Drought looms over Karnataka, Kerala, Tamil Nadu while rest of India experiences normal monsoon
Despite predictions that South India will receive adequate rainfall, the southern region is coming closer to a drought-like situation.
Despite India experiencing normal monsoon this year, the southern region covering the old Mysore region and coastal Karnataka, Kerala and Tamil Nadu are seemingly coming closer to a drought-like situation.
The Indian Express reported that a situation similar to 2016 might emerge in the southern region. In the past year, Karnataka recorded 22 percent rainfall deficit during monsoon and it was minus 21 percent for coastal Karnataka. Meanwhile, Kerala recorded minus 34 percent rainfall and Tamil Nadu saw minus 20 percent.
Despite India recording an average area-weighted rainfall of 343.4 mm during the current monsoon season, rain has been below normal in South India.
Imran Qureshi noted in this Firstpost article that while Kerala and Tamil Nadu are facing an unprecedented drought – the worst ever in over a century, Karnataka's northern districts are also without water for the third consecutive year.
The result of this less than average rainfall is reflected in water levels of dams. The Indian Express report noted that the four reservoirs of the Cauvery basin in Karnataka – Krishna Raja Sagara, Hemavathy, Kabini and Harangi – have less water than they had at this time last year.
Tamil Nadu's fight for Cauvery water has also not helped much because Karnataka does not have enough water in the Cauvery to release it to the neighbouring state. Reservoir levels in the Cauvery have fallen because of consecutive monsoon failures.
Karnataka Chief Minister Siddaramaiah had said last year that the state will not be able to share the Cauvery water with Tamil Nadu as the rain deficit has left the state in acute water crisis, India Today reported. "We have only 50 TMC of water, that is 50 percent deficiency, we need water for drinking purposes. Nearly 40 TMC of water will be needed and then we will be left with just 20 TMC. With this, we will have to irrigate our lands and give Tamil Nadu, please understand our position," he had said.
Indeed the water levels in the reservoirs indicate how close Karnataka is to a drought. According to Daily-o, Kabini and Harangi are at 40 percent capacity while Krishna Raja Sagara and Hemavathy have only between 15-20 percent of their capacity.
The situation is not expected to improve in the coming week. "There is possibility of some scattered rainfall in south interior Karnataka and Kerala over the coming two days, but it will not be enough to compensate for the current deficit in this area," said Mrutyunjay Mohapatra, head of services at the India Meteorological Department.
The Indian Express data shows that situation has hardly improved in terms of water in these reservoirs. The worst affected are Bengaluru and Mysuru because they depend on the Cauvery dam to meet their drinking needs, The Hindustan Times reported.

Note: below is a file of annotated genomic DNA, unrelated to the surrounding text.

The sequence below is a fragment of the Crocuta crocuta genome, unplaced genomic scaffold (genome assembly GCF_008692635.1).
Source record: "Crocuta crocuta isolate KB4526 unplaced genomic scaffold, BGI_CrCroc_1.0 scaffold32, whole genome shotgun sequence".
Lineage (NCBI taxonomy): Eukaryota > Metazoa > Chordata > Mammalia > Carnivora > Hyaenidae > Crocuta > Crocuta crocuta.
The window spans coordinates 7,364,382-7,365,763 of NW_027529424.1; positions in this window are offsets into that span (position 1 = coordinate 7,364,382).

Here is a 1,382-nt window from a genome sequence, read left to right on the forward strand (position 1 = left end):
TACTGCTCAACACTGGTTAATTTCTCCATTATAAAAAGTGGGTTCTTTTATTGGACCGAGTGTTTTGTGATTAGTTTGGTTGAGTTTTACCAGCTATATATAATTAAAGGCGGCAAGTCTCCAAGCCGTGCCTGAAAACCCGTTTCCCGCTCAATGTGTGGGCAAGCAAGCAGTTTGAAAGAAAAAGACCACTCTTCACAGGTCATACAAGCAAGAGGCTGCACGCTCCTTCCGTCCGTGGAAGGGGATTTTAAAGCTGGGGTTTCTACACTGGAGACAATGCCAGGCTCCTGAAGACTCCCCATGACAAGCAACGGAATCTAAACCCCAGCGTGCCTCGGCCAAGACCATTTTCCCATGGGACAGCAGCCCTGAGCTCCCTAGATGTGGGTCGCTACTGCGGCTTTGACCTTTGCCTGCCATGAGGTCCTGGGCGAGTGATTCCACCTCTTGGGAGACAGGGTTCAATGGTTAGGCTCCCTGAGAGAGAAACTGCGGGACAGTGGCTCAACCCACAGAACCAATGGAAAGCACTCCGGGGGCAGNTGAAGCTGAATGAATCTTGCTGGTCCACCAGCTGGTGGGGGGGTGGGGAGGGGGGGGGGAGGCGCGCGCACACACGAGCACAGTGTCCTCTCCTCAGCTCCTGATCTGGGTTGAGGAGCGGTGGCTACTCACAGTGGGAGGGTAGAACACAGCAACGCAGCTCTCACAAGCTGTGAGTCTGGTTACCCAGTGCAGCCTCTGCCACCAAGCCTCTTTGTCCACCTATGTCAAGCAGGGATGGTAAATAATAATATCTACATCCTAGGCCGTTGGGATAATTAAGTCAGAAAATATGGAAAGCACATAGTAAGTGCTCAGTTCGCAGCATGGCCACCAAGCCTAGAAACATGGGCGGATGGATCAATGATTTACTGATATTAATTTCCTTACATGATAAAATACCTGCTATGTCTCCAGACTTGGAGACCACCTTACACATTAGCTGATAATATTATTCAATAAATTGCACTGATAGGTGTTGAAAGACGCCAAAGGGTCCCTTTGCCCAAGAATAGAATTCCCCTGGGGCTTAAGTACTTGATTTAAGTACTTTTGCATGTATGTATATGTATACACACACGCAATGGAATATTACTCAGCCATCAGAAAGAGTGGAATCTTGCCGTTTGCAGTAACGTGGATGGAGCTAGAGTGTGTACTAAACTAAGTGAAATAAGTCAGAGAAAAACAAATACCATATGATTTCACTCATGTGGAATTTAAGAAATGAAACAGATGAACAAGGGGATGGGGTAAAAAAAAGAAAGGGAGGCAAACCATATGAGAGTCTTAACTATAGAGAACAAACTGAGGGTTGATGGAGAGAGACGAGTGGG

With prolonged drought-like situation in Karnataka, Siddaramaiah said that the state had suffered a crop loss of Rs 25,000 crore.
Meanwhile, Tamil Nadu has not fared any better. On 10 January, then Chief Minister O Panneerselvam declared Tamil Nadu drought-hit. But as summer set in full force, the state is experiencing an even worse weather. Chennai is experiencing heat waves, with temperatures crossing 40 degrees Celsius. Even the Karnataka released water was barely enough.
Qureshi notes in the Firstpost article, "The state is now tapping water filled in mines and quarries, water released from Neyveli's thermal power plant and desalination plants to somehow meet the needs of the thirsty population."
"It is a drought we haven’t seen in 10 years," said S Thirunavukkarasu, retired official of the Tamil Nadu Public Works Department, was quoted as saying.
Kerala is also facing the worst drought in the state in 115 years. The Southwest Monsoon has been deficient by 33.7 percent. Apart from the usual problems that come along with drought, Kerala is also facing a shortage of power supply.
The state usually depends on hydroelectric power and the Idukki hydroelectric project, which is the largest producer of power in the state, has only enough water to generate 40 percent of its total capacity.
The groundwater situation is also dire in the state, according to The Hindustan Times report. Almost all reservoirs have been recording steep falls in water level continuously.
However, the rest of the country is experiencing normal or even heavy rainfall. Reuters quoted the IMD as saying, "Rains have been heavier and the seasonal showers have been 21 percent above average." Skymetweather anticipates normal monsoon conditions over North East, parts of West Bengal, remaining parts of Madhya Pradesh, Gujarat and Telangana. Maharashtra has also featured among the wettest places in the country, according to The Times of India.
The IMD has also sounded an alert for extremely heavy to heavy rainfall in Maharashtra and the Konkan-Goa region.
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